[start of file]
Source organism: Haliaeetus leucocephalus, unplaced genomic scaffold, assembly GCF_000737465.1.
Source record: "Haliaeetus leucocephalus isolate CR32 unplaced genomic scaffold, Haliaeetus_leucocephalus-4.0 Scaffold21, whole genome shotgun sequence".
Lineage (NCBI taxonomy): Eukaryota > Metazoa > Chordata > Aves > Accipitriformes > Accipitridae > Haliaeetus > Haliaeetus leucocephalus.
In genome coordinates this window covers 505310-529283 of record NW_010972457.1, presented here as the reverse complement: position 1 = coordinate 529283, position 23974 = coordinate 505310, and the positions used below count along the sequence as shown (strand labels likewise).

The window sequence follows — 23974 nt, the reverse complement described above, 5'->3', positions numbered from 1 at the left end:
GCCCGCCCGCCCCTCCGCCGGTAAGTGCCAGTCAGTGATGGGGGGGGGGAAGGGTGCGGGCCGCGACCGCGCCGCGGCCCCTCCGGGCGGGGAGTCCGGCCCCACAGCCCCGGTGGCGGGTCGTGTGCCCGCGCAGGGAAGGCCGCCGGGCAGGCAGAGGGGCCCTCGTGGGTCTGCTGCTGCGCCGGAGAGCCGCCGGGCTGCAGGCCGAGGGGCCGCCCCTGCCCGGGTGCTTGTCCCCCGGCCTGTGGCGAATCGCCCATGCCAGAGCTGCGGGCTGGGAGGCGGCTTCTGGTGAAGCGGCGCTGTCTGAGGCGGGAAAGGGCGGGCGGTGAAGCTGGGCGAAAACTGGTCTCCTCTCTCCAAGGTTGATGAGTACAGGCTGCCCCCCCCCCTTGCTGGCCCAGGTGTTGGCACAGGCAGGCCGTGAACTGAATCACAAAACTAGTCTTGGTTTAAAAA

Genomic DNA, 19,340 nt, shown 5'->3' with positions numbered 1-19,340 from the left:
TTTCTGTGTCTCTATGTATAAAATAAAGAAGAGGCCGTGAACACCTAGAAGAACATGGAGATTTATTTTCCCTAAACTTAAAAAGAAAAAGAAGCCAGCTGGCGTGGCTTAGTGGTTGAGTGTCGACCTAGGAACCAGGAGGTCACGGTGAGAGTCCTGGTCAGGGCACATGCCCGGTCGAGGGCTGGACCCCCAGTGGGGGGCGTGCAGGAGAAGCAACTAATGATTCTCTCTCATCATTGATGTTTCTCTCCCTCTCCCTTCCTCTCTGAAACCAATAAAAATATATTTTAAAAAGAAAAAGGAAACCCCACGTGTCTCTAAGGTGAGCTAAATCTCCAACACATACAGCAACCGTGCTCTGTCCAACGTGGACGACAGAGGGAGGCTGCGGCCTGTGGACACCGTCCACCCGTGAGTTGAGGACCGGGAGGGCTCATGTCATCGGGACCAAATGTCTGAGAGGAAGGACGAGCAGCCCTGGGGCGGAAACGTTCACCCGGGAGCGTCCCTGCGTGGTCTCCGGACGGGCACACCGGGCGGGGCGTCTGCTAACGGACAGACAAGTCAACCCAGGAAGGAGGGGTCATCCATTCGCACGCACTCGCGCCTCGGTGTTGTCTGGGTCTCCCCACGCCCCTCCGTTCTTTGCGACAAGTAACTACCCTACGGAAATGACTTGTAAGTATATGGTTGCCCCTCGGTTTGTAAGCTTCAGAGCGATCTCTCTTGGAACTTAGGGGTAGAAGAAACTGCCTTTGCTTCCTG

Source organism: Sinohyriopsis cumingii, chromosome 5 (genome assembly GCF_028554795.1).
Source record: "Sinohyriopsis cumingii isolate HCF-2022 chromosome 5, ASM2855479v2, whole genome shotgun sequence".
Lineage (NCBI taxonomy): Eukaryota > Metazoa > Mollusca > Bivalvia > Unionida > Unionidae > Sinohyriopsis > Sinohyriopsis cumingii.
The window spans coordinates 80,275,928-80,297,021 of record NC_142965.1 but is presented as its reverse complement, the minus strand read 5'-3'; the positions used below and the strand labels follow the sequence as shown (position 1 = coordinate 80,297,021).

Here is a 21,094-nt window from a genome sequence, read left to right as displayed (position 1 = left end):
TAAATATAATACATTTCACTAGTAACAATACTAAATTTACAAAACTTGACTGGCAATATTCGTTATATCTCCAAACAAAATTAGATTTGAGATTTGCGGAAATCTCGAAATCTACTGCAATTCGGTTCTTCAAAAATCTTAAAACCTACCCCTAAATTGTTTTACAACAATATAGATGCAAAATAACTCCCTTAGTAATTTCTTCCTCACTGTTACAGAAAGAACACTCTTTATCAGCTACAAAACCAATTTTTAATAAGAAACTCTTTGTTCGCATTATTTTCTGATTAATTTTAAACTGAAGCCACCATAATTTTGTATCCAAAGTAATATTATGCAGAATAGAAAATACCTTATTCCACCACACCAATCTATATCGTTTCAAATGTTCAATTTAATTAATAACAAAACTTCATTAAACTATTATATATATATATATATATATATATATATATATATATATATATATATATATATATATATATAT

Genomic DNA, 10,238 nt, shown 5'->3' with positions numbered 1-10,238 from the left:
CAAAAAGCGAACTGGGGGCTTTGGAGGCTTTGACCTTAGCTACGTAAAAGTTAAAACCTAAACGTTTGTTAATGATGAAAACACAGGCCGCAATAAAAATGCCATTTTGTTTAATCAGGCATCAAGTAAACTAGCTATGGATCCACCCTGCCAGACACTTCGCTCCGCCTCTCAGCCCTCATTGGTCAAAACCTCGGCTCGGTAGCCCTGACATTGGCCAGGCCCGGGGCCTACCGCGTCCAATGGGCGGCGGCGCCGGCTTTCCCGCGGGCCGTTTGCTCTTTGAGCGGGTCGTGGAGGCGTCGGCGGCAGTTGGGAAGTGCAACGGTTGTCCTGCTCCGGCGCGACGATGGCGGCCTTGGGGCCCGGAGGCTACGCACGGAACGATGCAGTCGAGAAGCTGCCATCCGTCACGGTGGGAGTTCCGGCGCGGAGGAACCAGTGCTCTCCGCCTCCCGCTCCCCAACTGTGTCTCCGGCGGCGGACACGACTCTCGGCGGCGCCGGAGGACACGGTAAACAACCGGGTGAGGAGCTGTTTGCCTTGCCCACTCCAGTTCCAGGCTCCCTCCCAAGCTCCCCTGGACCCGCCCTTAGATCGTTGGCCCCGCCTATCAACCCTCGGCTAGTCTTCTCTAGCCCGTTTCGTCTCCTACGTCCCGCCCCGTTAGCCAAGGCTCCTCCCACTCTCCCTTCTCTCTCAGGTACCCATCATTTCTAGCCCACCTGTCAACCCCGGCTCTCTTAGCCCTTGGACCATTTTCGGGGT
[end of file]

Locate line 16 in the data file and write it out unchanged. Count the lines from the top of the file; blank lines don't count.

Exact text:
CAAAAAGCGAACTGGGGGCTTTGGAGGCTTTGACCTTAGCTACGTAAAAGTTAAAACCTAAACGTTTGTTAATGATGAAAACACAGGCCGCAATAAAAATGCCATTTTGTTTAATCAGGCATCAAGTAAACTAGCTATGGATCCACCCTGCCAGACACTTCGCTCCGCCTCTCAGCCCTCATTGGTCAAAACCTCGGCTCGGTAGCCCTGACATTGGCCAGGCCCGGGGCCTACCGCGTCCAATGGGCGGCGGCGCCGGCTTTCCCGCGGGCCGTTTGCTCTTTGAGCGGGTCGTGGAGGCGTCGGCGGCAGTTGGGAAGTGCAACGGTTGTCCTGCTCCGGCGCGACGATGGCGGCCTTGGGGCCCGGAGGCTACGCACGGAACGATGCAGTCGAGAAGCTGCCATCCGTCACGGTGGGAGTTCCGGCGCGGAGGAACCAGTGCTCTCCGCCTCCCGCTCCCCAACTGTGTCTCCGGCGGCGGACACGACTCTCGGCGGCGCCGGAGGACACGGTAAACAACCGGGTGAGGAGCTGTTTGCCTTGCCCACTCCAGTTCCAGGCTCCCTCCCAAGCTCCCCTGGACCCGCCCTTAGATCGTTGGCCCCGCCTATCAACCCTCGGCTAGTCTTCTCTAGCCCGTTTCGTCTCCTACGTCCCGCCCCGTTAGCCAAGGCTCCTCCCACTCTCCCTTCTCTCTCAGGTACCCATCATTTCTAGCCCACCTGTCAACCCCGGCTCTCTTAGCCCTTGGACCATTTTCGGGGT